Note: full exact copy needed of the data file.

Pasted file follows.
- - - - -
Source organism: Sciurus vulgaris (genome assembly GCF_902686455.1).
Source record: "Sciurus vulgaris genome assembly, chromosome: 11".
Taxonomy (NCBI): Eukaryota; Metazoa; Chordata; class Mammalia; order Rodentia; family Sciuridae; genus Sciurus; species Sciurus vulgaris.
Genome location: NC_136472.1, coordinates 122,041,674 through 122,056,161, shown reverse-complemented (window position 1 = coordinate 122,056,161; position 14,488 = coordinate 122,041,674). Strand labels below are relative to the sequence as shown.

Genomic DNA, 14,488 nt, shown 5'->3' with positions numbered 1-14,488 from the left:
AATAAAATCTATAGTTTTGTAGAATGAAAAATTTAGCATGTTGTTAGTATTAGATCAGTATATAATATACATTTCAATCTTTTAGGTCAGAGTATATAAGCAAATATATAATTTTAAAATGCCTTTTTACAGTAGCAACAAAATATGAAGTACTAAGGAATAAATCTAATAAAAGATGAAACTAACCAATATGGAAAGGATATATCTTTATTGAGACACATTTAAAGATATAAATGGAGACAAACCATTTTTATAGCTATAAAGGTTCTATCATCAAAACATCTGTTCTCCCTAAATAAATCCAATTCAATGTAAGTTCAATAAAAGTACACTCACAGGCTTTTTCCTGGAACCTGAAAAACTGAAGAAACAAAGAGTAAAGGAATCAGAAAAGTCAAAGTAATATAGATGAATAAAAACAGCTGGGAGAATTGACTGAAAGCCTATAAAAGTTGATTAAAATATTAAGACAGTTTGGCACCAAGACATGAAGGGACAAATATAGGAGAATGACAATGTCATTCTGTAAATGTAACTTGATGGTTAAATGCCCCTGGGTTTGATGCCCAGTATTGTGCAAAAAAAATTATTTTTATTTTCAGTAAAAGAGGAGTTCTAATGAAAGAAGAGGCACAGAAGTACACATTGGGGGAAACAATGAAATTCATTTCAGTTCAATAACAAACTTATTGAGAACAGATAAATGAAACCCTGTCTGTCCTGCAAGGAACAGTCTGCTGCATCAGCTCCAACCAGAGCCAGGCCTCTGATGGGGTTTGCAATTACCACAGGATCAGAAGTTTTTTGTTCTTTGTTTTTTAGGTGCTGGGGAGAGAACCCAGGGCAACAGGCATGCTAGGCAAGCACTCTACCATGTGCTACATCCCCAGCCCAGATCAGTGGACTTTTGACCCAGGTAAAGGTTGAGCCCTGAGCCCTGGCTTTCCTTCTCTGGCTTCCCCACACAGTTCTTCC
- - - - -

Source organism: Sciurus vulgaris (genome assembly GCF_902686455.1).
Source record: "Sciurus vulgaris genome assembly, chromosome: 11".
Taxonomy (NCBI): Eukaryota; Metazoa; Chordata; class Mammalia; order Rodentia; family Sciuridae; genus Sciurus; species Sciurus vulgaris.
Genome location: NC_136472.1, coordinates 122,041,674 through 122,056,161, shown reverse-complemented (window position 1 = coordinate 122,056,161; position 14,488 = coordinate 122,041,674). Strand labels below are relative to the sequence as shown.

Genomic DNA, 14,488 nt, shown 5'->3' with positions numbered 1-14,488 from the left:
AATAAAATCTATAGTTTTGTAGAATGAAAAATTTAGCATGTTGTTAGTATTAGATCAGTATATAATATACATTTCAATCTTTTAGGTCAGAGTATATAAGCAAATATATAATTTTAAAATGCCTTTTTACAGTAGCAACAAAATATGAAGTACTAAGGAATAAATCTAATAAAAGATGAAACTAACCAATATGGAAAGGATATATCTTTATTGAGACACATTTAAAGATATAAATGGAGACAAACCATTTTTATAGCTATAAAGGTTCTATCATCAAAACATCTGTTCTCCCTAAATAAATCCAATTCAATGTAAGTTCAATAAAAGTACACTCACAGGCTTTTTCCTGGAACCTGAAAAACTGAAGAAACAAAGAGTAAAGGAATCAGAAAAGTCAAAGTAATATAGATGAATAAAAACAGCTGGGAGAATTGACTGAAAGCCTATAAAAGTTGATTAAAATATTAAGACAGTTTGGCACCAAGACATGAAGGGACAAATATAGGAGAATGACAATGTCATTCTGTAAATGTAACTTGATGGTTAAATGCCCCTGGGTTTGATGCCCAGTATTGTGCAAAAAAAATTATTTTTATTTTCAGTAAAAGAGGAGTTCTAATGAAAGAAGAGGCACAGAAGTACACATTGGGGGAAACAATGAAATTCATTTCAGTTCAATAACAAACTTATTGAGAACAGATAAATGAAACCCTGTCTGTCCTGCAAGGAACAGTCTGCTGCATCAGCTCCAACCAGAGCCAGGCCTCTGATGGGGTTTGCAATTACCACAGGATCAGAAGTTTTTTGTTCTTTGTTTTTTAGGTGCTGGGGAGAGAACCCAGGGCAACAGGCATGCTAGGCAAGCACTCTACCATGTGCTACATCCCCAGCCCAGATCAGTGGACTTTTGACCCAGGTAAAGGTTGAGCCCTGAGCCCTGGCTTTCCTTCTCTGGCTTCCCCACACAGTTCTTCC